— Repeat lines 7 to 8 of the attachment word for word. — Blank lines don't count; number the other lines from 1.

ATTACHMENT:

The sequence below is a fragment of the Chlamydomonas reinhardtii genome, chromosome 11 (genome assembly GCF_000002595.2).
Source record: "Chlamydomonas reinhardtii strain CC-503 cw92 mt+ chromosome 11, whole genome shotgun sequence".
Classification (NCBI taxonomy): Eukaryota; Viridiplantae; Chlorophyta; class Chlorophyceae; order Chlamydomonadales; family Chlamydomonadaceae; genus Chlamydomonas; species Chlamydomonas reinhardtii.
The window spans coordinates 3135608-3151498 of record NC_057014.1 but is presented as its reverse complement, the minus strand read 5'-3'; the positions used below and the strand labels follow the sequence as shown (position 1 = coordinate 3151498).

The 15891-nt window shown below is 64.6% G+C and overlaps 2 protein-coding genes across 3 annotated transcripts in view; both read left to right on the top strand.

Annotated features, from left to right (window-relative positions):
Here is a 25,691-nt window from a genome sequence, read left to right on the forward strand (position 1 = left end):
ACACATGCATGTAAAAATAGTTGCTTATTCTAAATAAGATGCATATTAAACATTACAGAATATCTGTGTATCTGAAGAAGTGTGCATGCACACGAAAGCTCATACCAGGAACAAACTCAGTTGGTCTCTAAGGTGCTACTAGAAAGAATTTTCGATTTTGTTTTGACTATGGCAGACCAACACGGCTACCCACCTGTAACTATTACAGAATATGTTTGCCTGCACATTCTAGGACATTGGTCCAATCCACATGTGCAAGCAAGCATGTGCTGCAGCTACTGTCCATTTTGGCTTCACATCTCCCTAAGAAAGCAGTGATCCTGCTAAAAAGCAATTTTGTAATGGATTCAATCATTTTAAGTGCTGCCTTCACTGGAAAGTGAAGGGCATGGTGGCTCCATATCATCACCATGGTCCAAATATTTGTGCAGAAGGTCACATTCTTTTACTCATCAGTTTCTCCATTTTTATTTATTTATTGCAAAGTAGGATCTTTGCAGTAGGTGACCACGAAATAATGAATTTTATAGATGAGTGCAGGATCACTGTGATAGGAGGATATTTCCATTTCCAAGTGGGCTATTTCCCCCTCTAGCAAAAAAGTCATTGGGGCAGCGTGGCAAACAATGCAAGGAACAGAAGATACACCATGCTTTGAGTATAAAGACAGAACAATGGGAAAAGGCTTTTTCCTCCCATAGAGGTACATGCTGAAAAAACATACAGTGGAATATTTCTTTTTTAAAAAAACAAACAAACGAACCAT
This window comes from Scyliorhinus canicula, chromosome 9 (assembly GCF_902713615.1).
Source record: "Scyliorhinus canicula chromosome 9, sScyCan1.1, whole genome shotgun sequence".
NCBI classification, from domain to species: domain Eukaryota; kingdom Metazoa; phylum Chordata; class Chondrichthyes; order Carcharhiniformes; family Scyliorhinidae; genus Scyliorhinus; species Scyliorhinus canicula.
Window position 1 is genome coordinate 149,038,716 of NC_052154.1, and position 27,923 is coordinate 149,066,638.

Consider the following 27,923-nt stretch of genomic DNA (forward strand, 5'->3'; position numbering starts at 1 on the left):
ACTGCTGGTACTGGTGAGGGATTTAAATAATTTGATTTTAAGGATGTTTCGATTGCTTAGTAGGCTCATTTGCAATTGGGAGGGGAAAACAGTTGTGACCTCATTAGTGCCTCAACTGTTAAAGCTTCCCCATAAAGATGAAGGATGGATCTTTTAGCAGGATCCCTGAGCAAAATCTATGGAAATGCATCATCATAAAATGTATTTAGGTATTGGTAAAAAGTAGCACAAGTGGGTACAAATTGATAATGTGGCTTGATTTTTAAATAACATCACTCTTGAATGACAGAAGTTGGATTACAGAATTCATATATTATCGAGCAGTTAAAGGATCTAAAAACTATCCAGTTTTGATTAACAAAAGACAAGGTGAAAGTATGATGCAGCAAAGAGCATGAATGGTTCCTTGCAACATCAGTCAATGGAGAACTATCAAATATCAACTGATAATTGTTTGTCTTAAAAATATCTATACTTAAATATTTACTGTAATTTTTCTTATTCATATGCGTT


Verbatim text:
Here is a 25,691-nt window from a genome sequence, read left to right on the forward strand (position 1 = left end):
ACACATGCATGTAAAAATAGTTGCTTATTCTAAATAAGATGCATATTAAACATTACAGAATATCTGTGTATCTGAAGAAGTGTGCATGCACACGAAAGCTCATACCAGGAACAAACTCAGTTGGTCTCTAAGGTGCTACTAGAAAGAATTTTCGATTTTGTTTTGACTATGGCAGACCAACACGGCTACCCACCTGTAACTATTACAGAATATGTTTGCCTGCACATTCTAGGACATTGGTCCAATCCACATGTGCAAGCAAGCATGTGCTGCAGCTACTGTCCATTTTGGCTTCACATCTCCCTAAGAAAGCAGTGATCCTGCTAAAAAGCAATTTTGTAATGGATTCAATCATTTTAAGTGCTGCCTTCACTGGAAAGTGAAGGGCATGGTGGCTCCATATCATCACCATGGTCCAAATATTTGTGCAGAAGGTCACATTCTTTTACTCATCAGTTTCTCCATTTTTATTTATTTATTGCAAAGTAGGATCTTTGCAGTAGGTGACCACGAAATAATGAATTTTATAGATGAGTGCAGGATCACTGTGATAGGAGGATATTTCCATTTCCAAGTGGGCTATTTCCCCCTCTAGCAAAAAAGTCATTGGGGCAGCGTGGCAAACAATGCAAGGAACAGAAGATACACCATGCTTTGAGTATAAAGACAGAACAATGGGAAAAGGCTTTTTCCTCCCATAGAGGTACATGCTGAAAAAACATACAGTGGAATATTTCTTTTTTAAAAAAACAAACAAACGAACCAT